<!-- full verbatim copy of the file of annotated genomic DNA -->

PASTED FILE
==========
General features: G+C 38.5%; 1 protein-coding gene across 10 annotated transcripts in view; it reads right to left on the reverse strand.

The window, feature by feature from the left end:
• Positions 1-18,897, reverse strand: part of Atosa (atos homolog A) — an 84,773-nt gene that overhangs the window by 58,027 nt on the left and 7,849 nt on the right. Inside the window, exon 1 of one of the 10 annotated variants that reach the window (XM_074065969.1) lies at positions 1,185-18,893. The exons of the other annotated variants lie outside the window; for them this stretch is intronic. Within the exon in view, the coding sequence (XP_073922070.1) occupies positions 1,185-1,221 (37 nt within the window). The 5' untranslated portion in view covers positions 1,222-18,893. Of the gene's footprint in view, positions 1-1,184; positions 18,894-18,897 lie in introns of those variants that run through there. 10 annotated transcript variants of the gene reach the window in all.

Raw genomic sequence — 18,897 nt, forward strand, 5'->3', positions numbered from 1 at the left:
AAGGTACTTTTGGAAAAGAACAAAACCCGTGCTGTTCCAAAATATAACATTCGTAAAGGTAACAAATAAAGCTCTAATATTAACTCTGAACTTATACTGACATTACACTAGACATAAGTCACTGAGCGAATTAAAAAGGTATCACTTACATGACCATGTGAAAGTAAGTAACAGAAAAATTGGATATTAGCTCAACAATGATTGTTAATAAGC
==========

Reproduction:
General features: G+C 38.5%; 1 protein-coding gene across 10 annotated transcripts in view; it reads right to left on the reverse strand.

The window, feature by feature from the left end:
• Positions 1-18,897, reverse strand: part of Atosa (atos homolog A) — an 84,773-nt gene that overhangs the window by 58,027 nt on the left and 7,849 nt on the right. Inside the window, exon 1 of one of the 10 annotated variants that reach the window (XM_074065969.1) lies at positions 1,185-18,893. The exons of the other annotated variants lie outside the window; for them this stretch is intronic. Within the exon in view, the coding sequence (XP_073922070.1) occupies positions 1,185-1,221 (37 nt within the window). The 5' untranslated portion in view covers positions 1,222-18,893. Of the gene's footprint in view, positions 1-1,184; positions 18,894-18,897 lie in introns of those variants that run through there. 10 annotated transcript variants of the gene reach the window in all.

Raw genomic sequence — 18,897 nt, forward strand, 5'->3', positions numbered from 1 at the left:
AAGGTACTTTTGGAAAAGAACAAAACCCGTGCTGTTCCAAAATATAACATTCGTAAAGGTAACAAATAAAGCTCTAATATTAACTCTGAACTTATACTGACATTACACTAGACATAAGTCACTGAGCGAATTAAAAAGGTATCACTTACATGACCATGTGAAAGTAAGTAACAGAAAAATTGGATATTAGCTCAACAATGATTGTTAATAAGC